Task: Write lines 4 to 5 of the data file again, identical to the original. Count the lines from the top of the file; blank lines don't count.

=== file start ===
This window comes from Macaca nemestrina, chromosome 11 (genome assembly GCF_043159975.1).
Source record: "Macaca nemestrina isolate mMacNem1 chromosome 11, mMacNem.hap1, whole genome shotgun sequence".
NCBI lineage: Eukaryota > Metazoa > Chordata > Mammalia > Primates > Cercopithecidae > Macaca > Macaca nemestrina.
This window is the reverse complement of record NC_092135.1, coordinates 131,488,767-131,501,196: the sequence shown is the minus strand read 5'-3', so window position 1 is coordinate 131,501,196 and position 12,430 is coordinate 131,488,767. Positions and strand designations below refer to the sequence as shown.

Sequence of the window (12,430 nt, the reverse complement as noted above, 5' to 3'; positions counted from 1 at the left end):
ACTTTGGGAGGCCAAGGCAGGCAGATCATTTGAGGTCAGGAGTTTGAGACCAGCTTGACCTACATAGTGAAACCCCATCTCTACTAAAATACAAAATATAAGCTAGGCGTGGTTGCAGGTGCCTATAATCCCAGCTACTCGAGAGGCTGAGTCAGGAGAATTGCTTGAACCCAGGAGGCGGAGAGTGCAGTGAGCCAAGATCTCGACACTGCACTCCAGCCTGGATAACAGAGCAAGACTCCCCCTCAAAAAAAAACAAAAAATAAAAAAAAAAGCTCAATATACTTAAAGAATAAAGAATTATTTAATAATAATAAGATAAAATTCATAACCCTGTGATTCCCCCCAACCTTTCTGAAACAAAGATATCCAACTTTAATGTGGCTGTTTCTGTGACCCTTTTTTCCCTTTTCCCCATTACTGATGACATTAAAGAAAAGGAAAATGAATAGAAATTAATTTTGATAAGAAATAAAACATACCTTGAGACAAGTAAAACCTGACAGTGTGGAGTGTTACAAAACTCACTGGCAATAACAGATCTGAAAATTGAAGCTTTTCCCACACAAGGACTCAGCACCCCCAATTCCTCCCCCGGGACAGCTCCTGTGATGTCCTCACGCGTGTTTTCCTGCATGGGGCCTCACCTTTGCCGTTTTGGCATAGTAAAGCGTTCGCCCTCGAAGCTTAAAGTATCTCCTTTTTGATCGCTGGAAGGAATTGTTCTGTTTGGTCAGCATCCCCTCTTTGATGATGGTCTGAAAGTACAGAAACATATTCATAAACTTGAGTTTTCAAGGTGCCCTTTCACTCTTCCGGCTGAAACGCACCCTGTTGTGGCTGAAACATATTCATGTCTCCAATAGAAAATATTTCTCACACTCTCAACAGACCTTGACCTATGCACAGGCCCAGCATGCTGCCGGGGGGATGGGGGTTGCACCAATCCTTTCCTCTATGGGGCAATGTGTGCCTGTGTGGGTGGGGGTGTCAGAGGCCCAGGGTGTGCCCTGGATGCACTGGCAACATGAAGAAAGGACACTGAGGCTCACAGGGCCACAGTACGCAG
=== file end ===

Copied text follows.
This window is the reverse complement of record NC_092135.1, coordinates 131,488,767-131,501,196: the sequence shown is the minus strand read 5'-3', so window position 1 is coordinate 131,501,196 and position 12,430 is coordinate 131,488,767. Positions and strand designations below refer to the sequence as shown.

Sequence of the window (12,430 nt, the reverse complement as noted above, 5' to 3'; positions counted from 1 at the left end):